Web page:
Find the Hat

by Norman Horowitz

“Shorty” was scouting locations for the production of Gone with the Wind. He stood up on the back of a moving pickup truck, and the wind blew off his hat. At the first opportunity, he purchased a new hat to protect his bald head from the sun.

Shorty filed his detailed expense report for, shall we say, $4,385 and included $6 for his hat. His report was rejected because of the $6 he had spent for the hat, and he was asked to resubmit the expense report without the hat, which he did.

Supposedly, he submitted a report for the same amount with the admonition: “I dare you to find the hat.”

Many media managers were and are obsessed by “finding the hats.” I have worked for a few of them. While they were doing this, Rupert Murdoch was out expanding and diversifying his business.

I still remember my first senior management meeting with the head of Polygram North America. The company had just lost $100 million, and the only subject discussed was whether we were all willing to fly Business Class instead of First Class. Nothing else.

Later on, I arranged for the Polygram president to meet with very senior people at three major companies to discuss the formation of a joint venture entertainment company. The morning of the scheduled meeting, my Polygram president asked me to postpone the meeting because he needed to attend a previously unscheduled budget meeting. The joint venture meeting never happened.

For many managers, their operating goal is to doggedly “find the hat” rather than to expand their business activity.

There is a joke about a board meeting of The Really Huge Company: There were two items on the agenda. One concerned the multibillion-dollar investment in nuclear energy, and the discussion concerning it took 3 minutes. The second item was if they were going to continue providing free coffee to their administrative staff, which took over an hour.

The conclusion is that no one knew anything about nuclear energy yet everyone knew about coffee.

I continue to ask myself how an Australian media person like Rupert Murdoch was able to create a media mega-company while the majority of the Hollywood establishment sat around and waited for someone to come along and buy them.

Off With His Head!

by Norman Horowitz

Bruce had promised his wife Blanche that he would be on time for a very important family function, and of course he is late. Blanche flies into an absolute rage and vilifies him endlessly. When she calms down, he tells her that he was late because he was having sex with his mistress, and that she would not let him leave, and that he wanted a divorce.

As Blanche begins to cry, Bruce tells her that he made up the business with the girlfriend to point out how nuts she had become about his tardiness and how unimportant it was.

In a similar way, the Brits have gone bonkers over a News Corporation transgression that took place in the UK.

Yes, News Corp. did a horrid thing. And yes, they should be punished. But not Rupert Murdoch.

Murdoch has admitted that a cover-up took place within the News of the World to hide the scope of the phone hacking.

The British Parliament released a report concluding that Murdoch “exhibited willful blindness to what was going on in his companies and publications” and stated that he was “not a fit person to exercise the stewardship of a major international company.”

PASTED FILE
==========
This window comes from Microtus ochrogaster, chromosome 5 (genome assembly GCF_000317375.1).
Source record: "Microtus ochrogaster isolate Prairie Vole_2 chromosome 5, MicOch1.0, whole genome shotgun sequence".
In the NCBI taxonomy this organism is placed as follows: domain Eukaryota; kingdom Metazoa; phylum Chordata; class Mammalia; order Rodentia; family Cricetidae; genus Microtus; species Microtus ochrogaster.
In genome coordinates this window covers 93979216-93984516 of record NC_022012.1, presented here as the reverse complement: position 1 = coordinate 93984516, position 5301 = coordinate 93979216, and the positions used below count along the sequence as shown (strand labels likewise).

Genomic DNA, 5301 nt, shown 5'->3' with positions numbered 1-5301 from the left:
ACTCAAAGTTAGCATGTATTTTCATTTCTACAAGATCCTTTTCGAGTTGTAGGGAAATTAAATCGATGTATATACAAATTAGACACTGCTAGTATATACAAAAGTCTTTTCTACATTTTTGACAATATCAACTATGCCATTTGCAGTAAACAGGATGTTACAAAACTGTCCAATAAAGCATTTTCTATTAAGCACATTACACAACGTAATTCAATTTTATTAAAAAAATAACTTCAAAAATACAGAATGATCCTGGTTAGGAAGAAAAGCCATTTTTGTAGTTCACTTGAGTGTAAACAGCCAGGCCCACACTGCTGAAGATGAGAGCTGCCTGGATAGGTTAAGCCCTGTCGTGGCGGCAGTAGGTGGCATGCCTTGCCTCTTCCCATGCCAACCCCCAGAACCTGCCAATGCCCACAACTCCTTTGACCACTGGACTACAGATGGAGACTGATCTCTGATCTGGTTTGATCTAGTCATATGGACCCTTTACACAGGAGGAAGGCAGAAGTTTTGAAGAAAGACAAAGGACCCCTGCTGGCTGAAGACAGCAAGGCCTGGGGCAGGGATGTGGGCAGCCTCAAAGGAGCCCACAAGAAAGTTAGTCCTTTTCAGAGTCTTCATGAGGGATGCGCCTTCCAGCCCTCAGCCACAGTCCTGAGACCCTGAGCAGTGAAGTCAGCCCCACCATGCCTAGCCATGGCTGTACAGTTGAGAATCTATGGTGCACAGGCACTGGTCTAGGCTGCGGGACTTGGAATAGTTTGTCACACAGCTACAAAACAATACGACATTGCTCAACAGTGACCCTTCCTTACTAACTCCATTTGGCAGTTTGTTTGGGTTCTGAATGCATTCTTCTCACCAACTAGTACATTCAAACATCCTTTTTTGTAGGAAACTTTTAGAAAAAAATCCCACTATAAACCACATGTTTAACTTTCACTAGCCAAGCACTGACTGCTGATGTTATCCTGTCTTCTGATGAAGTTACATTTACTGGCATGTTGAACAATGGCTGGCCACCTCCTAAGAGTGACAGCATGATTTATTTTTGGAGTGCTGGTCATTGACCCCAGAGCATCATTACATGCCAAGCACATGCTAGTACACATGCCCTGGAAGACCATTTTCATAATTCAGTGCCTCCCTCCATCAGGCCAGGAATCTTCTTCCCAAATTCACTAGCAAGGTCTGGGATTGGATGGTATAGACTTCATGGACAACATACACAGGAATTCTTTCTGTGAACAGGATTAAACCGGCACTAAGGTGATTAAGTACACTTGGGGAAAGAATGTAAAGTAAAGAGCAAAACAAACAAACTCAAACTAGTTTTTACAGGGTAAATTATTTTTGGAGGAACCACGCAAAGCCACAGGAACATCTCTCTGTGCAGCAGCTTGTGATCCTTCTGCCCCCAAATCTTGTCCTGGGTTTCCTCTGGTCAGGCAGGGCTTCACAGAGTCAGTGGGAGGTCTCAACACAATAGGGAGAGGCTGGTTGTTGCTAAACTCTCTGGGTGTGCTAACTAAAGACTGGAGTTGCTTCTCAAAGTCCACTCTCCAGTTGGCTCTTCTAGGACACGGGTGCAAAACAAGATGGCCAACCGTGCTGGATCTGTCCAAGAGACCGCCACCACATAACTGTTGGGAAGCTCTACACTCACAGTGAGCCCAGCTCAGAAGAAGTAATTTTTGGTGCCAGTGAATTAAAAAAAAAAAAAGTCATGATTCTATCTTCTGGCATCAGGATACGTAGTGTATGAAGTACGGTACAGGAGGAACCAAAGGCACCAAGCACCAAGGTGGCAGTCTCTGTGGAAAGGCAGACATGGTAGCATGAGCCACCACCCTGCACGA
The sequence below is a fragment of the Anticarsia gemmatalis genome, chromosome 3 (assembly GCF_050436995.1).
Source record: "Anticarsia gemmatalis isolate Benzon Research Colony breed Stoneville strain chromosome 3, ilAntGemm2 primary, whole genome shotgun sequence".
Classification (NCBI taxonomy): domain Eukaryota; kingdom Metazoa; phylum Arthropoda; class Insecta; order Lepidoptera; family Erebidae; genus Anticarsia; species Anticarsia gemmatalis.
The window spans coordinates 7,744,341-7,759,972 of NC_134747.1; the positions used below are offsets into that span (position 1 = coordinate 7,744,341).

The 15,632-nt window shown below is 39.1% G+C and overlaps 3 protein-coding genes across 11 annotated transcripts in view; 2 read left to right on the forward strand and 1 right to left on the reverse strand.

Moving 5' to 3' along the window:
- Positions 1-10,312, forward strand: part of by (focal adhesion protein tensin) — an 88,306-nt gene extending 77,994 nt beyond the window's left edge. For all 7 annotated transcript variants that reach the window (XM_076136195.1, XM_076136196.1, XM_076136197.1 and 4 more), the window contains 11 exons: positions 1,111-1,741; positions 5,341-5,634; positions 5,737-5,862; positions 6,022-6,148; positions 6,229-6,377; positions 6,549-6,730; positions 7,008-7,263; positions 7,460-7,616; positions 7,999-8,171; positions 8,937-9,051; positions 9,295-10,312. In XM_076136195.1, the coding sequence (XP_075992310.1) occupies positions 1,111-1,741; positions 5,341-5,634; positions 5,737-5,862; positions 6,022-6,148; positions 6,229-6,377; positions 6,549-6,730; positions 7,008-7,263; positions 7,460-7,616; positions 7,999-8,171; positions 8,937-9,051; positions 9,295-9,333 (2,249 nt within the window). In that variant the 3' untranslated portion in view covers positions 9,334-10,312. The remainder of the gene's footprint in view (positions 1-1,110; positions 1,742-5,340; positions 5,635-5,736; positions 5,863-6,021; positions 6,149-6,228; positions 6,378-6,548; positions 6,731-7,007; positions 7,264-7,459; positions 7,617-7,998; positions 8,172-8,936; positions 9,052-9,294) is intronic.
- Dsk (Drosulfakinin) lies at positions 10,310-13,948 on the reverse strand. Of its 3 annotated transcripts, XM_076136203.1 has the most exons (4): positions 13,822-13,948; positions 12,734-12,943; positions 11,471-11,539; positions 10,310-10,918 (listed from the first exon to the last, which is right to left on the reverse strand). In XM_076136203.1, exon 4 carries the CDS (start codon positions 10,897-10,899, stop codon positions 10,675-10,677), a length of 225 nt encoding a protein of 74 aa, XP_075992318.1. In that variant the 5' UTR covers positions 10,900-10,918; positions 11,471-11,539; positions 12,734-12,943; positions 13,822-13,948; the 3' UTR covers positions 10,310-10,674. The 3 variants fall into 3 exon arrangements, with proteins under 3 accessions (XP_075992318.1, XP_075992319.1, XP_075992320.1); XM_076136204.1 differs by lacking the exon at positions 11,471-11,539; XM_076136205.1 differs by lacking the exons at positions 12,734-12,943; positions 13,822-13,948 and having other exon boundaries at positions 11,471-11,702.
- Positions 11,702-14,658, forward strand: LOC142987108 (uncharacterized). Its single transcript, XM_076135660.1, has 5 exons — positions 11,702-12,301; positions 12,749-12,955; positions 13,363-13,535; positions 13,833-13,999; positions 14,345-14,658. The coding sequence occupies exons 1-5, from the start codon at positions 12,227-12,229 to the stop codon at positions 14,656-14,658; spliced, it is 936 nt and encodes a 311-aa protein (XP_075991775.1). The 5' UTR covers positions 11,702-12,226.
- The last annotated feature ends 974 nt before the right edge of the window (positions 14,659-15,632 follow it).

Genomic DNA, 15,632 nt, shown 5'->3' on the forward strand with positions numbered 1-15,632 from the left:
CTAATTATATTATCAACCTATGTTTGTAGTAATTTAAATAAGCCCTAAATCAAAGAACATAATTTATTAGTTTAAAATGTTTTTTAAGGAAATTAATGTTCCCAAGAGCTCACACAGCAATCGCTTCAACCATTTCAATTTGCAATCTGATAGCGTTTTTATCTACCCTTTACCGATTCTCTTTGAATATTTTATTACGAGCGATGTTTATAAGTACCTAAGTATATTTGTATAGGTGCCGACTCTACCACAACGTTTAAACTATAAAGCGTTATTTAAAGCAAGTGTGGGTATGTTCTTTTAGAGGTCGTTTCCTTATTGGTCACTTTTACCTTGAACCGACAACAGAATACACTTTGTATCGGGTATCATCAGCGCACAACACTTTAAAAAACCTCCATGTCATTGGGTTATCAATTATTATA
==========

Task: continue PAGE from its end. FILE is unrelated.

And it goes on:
I disagree.

Many years ago, I did business with Murdoch and have met with him a few times. I hold him in the highest esteem for assembling a gigantic media empire and doing it with an integrity that was unknown in Hollywood for decades. (It was certainly absent at the studios where I worked). I have never worked for News Corp., but I have known many of their senior people and have never had reason to question their integrity.

I joined MGM/UA in the mid-1980s with responsibilities over a variety of media segments. We uncovered a relatively significant defalcation, and the individual involved left the company. Should my Chairman have been forced to resign because of this? I think not. He was not involved in the crime, and he had no reason to have known that it had taken place.

Similarly, during my tenure at Columbia Pictures, there was a major defalcation, yet the management was not called upon to fall on its sword.

Indeed, many of the studios and major production companies have tolerated criminal activities in their own company rather than risk the scandal that disclosure would entail. I can “name names,” but no one has ever seemed interested.

So, while I believe that News Corp. should be punished, I do not expect that Rupert Murdoch be held responsible for the actions of a few overly zealous employees.

Let’s Pretend That We Have Media Diversity in Our Country

by Norman Horowitz

“People of the same trade seldom meet together, even for merriment and diversion, but the conversation ends in a conspiracy against the public…” — Adam Smith, 1776

Walt Disney, Paramount Pictures, Sony Pictures, Twentieth Century Fox, Universal Pictures, and Warner Brothers are all members of the Motion Picture Association of America (MPAA). As an executive of Columbia Pictures and MGM/UA, I attended meetings of the MPAA.

In my opinion, the MPAA solely serves the interests of their major members. It is an association of gigantic companies who abuse the system as much as possible in order to maintain their market share and profitability without seriously violating the law — and, when possible, attempt to change the laws to their benefit. Were you to attend one of their meetings and mention something like their responsibility of serving in the “public interest, convenience, and necessity,” they would need to send out to have the phrase explained to them.   Continue reading “Let’s Pretend That We Have Media Diversity in Our Country”